Ginsberg’s “Kaddish” is a take-off on the Jewish prayer for the dead, not as it is printed in the prayer book but as it might occur in the mind of a contemporary mourner. As psychological fact, the yisgadal (exaltation of the Holy Name), which is the substance of the prayer, would become in a man of our time a resonance of large incoherent references. Within this metaphysical blur appears a series of scenes flashing from the memory. This is the form of Ginsberg’s “Kaddish”: it invokes “Death,” “Apocalypse,” “the Buddhist Book of Answers,” “Beings in a Dream,” and inside of these sets episodes from the life of his mother.


The poet’s recollections of Naomi Ginsberg are terrible. Neither science nor kindness could save her; to think of her is to face an existence that drowns slowly in drabness and pain. Naomi came from Russia to the Lower East Side as a little girl, grew up in the family candy store in Newark, became a left-winger, married, suffered a nervous breakdown, then went mad, deteriorated dreadfully both physically and morally, and died at close to sixty in a lunatic asylum on Long Island. It was the anguish and degradation of her later life that the poet grew up in from boyhood on, and which he recalls most vividly. What thought shall justify such a history? On his last visit to his mother, she no longer recognized him, but a few days after her death he received a letter she had written him: “The key is in the window,” the madwoman wrote, “the key is in the sunlight at the window . . . the key is in the bars, in the sunlight in the window.” In the repeated phrases, with their intimation of light and joy within the prison of the hallucinated mind, Ginsberg has read a sibylline message.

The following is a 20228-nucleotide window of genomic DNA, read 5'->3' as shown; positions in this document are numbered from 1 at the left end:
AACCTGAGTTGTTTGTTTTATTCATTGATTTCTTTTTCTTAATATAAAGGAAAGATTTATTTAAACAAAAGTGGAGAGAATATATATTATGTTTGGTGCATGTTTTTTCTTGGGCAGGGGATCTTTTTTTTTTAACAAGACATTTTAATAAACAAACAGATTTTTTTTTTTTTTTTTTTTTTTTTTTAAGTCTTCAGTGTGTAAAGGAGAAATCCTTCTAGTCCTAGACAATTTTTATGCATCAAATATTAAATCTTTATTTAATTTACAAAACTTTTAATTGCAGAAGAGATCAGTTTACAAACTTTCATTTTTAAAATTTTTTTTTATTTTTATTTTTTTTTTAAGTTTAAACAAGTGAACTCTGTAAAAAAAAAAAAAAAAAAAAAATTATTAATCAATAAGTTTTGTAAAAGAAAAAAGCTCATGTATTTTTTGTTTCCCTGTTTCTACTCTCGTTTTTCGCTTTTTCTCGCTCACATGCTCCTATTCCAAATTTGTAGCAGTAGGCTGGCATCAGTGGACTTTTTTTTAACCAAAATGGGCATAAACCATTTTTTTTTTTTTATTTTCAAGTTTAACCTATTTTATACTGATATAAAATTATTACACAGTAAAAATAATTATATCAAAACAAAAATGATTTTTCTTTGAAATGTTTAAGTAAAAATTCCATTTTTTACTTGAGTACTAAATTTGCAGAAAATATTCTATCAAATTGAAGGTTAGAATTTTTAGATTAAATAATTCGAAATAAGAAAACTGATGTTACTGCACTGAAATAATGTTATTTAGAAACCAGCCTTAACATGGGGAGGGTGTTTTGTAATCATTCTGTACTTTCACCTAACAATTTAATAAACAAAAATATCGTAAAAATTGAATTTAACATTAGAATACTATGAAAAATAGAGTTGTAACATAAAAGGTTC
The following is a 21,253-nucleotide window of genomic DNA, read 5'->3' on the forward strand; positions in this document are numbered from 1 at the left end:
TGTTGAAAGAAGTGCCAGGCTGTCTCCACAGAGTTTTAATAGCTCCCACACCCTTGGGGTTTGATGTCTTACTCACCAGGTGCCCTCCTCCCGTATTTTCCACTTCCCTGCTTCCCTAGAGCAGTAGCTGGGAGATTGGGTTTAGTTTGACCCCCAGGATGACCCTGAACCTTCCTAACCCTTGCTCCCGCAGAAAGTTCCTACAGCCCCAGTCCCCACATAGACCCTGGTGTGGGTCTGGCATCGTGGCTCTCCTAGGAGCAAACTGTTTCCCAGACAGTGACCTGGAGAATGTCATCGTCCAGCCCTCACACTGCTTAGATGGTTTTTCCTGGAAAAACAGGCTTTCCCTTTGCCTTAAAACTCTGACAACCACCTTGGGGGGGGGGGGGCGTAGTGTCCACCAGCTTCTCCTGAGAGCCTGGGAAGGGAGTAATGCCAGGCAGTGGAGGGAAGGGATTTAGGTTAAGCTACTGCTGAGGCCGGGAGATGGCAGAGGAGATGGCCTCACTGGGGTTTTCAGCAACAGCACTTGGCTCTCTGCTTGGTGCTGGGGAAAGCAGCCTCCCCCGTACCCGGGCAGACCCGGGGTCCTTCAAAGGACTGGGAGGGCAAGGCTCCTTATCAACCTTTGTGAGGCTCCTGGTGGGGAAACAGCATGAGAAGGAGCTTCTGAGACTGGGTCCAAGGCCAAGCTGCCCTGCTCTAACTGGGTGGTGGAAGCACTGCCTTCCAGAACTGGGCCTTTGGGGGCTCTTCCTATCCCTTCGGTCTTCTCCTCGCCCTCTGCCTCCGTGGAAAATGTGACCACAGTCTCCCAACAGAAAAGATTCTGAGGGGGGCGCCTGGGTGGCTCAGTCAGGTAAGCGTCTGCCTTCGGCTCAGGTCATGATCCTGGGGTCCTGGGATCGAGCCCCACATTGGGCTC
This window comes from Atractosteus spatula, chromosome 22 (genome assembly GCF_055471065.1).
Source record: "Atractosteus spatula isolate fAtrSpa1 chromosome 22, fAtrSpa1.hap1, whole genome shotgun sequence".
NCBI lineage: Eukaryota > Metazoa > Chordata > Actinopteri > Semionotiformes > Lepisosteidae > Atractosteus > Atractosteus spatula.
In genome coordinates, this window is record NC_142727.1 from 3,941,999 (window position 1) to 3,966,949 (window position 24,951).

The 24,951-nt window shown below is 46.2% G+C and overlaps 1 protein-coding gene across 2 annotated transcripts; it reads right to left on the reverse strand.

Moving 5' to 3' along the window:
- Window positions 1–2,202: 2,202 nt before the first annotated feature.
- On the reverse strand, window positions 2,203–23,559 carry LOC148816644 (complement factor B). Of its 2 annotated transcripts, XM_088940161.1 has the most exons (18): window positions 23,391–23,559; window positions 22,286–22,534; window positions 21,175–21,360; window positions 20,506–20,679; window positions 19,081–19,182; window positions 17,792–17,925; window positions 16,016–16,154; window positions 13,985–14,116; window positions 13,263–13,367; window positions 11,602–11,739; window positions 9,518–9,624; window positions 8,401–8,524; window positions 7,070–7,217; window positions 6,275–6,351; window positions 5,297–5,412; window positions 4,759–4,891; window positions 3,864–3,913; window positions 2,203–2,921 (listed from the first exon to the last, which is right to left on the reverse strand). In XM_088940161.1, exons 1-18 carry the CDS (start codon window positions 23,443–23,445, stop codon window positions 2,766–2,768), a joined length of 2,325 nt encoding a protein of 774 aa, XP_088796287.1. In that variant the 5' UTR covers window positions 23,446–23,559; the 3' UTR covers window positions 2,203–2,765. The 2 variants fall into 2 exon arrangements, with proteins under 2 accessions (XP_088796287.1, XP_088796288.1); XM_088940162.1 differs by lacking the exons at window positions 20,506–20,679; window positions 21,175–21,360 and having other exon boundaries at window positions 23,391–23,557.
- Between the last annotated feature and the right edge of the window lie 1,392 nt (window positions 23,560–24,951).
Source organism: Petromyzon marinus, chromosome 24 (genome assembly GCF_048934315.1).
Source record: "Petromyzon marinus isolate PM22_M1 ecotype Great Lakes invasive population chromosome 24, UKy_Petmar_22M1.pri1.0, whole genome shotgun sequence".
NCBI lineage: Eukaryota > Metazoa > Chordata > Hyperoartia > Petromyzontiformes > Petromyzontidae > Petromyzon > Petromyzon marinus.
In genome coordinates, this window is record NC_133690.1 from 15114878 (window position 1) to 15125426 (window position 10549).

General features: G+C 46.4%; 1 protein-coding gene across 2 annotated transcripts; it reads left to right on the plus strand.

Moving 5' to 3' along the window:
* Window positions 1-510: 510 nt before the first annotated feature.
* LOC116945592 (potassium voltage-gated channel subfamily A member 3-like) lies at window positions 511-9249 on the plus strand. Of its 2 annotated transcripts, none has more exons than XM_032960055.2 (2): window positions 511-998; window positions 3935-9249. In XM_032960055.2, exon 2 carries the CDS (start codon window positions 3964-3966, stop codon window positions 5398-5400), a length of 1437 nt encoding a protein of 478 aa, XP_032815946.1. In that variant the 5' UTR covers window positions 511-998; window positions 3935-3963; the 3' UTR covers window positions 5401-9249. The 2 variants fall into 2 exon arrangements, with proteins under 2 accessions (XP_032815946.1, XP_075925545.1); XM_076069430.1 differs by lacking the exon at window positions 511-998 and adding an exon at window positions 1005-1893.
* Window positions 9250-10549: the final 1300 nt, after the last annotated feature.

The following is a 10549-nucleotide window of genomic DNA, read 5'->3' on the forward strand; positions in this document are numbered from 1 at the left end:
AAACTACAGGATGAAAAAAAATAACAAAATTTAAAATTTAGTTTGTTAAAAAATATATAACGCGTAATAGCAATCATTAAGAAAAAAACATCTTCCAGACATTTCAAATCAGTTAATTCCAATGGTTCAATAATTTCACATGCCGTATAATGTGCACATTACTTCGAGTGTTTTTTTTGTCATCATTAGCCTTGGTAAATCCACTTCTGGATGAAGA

Symbolic fumbling as a substitute for religion, or as its content, is not unusual in modern literature. The “key” of hallucination, however, is more evident in Ginsberg’s other poems than it is in “Kaddish,” the triumph of which is in the awful data it puts down without transcendence, neither that of metaphor nor of concept. Naomi Ginsberg stands before us as she was and as her son was forced to endure her, an enigma of misery which cannot be escaped. Of any life it is necessary to be able to say something. Mrs. Ginsberg’s not only defies philosophy, it was passed in an environment not yet assimilated into literature; so that our language, our grammar even, cannot take hold of it but acts rather to exclude it from our consciousness or to transform it automatically into something more acceptable. To evoke his mother, Ginsberg had to break the language barrier, to force his way through the inherent respectabilities of style to the deplorable, alien, senseless, often nauseating fact. To do this took moral courage, as well as a certain degree of frenzy; it also took a good deal of literary skill and cunning. To speak of Naomi truly, i.e., passionately, it was necessary to renew the written language with that which flows through the brain from the street in the unfiltered immediacy of feeling; and the way to restrain this flow from spilling into chaos was to make use of the devices and mannerisms of the 20th-century literary revolt against formality, such as dropping punctuation, introducing numerals and typewriter symbols, allowing lines to run over, turning lists into litanies. In sum, to reproduce the unique texture of lower-middle-class Jewish life in New Jersey required the collaboration of the Paris Left Bank, on the one hand, and of Walt Whitman, W. C. Williams, and other celebrators of the American noun, on the other. This feat of aesthetic diplomacy Ginsberg accomplished in “Kaddish” with a minimum of self-consciousness, and one can almost laud him for having found a way to rant again in poetry—